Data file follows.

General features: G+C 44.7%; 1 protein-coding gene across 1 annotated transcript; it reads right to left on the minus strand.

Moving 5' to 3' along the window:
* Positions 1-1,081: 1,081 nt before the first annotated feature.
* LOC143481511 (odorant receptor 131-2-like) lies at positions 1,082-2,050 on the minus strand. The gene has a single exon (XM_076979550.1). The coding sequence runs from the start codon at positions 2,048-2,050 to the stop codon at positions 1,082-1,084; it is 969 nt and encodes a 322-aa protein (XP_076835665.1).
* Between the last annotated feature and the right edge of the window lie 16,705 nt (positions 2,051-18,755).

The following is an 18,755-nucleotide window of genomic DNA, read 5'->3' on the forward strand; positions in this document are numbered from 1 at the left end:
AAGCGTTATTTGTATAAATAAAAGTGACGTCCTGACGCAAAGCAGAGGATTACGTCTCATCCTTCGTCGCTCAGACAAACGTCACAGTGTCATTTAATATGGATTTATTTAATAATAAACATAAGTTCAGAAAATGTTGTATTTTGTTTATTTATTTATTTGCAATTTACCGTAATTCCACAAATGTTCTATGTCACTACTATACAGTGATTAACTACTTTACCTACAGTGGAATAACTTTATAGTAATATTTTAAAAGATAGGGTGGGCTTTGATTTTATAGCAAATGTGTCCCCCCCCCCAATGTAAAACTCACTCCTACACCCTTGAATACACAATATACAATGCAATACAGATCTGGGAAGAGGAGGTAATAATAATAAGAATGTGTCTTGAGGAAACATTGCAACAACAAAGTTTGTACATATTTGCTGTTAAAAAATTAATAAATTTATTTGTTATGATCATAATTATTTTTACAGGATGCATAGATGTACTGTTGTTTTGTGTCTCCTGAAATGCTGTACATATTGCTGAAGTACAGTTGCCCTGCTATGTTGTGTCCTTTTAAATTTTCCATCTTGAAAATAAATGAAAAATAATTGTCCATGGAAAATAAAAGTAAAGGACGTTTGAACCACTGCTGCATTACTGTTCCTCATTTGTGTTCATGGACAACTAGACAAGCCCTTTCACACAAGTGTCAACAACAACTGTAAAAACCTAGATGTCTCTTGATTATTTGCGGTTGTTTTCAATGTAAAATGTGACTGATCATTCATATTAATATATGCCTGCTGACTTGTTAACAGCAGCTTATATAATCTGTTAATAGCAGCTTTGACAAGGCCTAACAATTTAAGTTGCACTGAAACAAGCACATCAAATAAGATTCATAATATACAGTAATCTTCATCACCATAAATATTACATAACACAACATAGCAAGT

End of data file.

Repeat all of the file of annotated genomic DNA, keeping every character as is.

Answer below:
General features: G+C 44.7%; 1 protein-coding gene across 1 annotated transcript; it reads right to left on the minus strand.

Moving 5' to 3' along the window:
* Positions 1-1,081: 1,081 nt before the first annotated feature.
* LOC143481511 (odorant receptor 131-2-like) lies at positions 1,082-2,050 on the minus strand. The gene has a single exon (XM_076979550.1). The coding sequence runs from the start codon at positions 2,048-2,050 to the stop codon at positions 1,082-1,084; it is 969 nt and encodes a 322-aa protein (XP_076835665.1).
* Between the last annotated feature and the right edge of the window lie 16,705 nt (positions 2,051-18,755).

The following is an 18,755-nucleotide window of genomic DNA, read 5'->3' on the forward strand; positions in this document are numbered from 1 at the left end:
AAGCGTTATTTGTATAAATAAAAGTGACGTCCTGACGCAAAGCAGAGGATTACGTCTCATCCTTCGTCGCTCAGACAAACGTCACAGTGTCATTTAATATGGATTTATTTAATAATAAACATAAGTTCAGAAAATGTTGTATTTTGTTTATTTATTTATTTGCAATTTACCGTAATTCCACAAATGTTCTATGTCACTACTATACAGTGATTAACTACTTTACCTACAGTGGAATAACTTTATAGTAATATTTTAAAAGATAGGGTGGGCTTTGATTTTATAGCAAATGTGTCCCCCCCCCCAATGTAAAACTCACTCCTACACCCTTGAATACACAATATACAATGCAATACAGATCTGGGAAGAGGAGGTAATAATAATAAGAATGTGTCTTGAGGAAACATTGCAACAACAAAGTTTGTACATATTTGCTGTTAAAAAATTAATAAATTTATTTGTTATGATCATAATTATTTTTACAGGATGCATAGATGTACTGTTGTTTTGTGTCTCCTGAAATGCTGTACATATTGCTGAAGTACAGTTGCCCTGCTATGTTGTGTCCTTTTAAATTTTCCATCTTGAAAATAAATGAAAAATAATTGTCCATGGAAAATAAAAGTAAAGGACGTTTGAACCACTGCTGCATTACTGTTCCTCATTTGTGTTCATGGACAACTAGACAAGCCCTTTCACACAAGTGTCAACAACAACTGTAAAAACCTAGATGTCTCTTGATTATTTGCGGTTGTTTTCAATGTAAAATGTGACTGATCATTCATATTAATATATGCCTGCTGACTTGTTAACAGCAGCTTATATAATCTGTTAATAGCAGCTTTGACAAGGCCTAACAATTTAAGTTGCACTGAAACAAGCACATCAAATAAGATTCATAATATACAGTAATCTTCATCACCATAAATATTACATAACACAACATAGCAAGT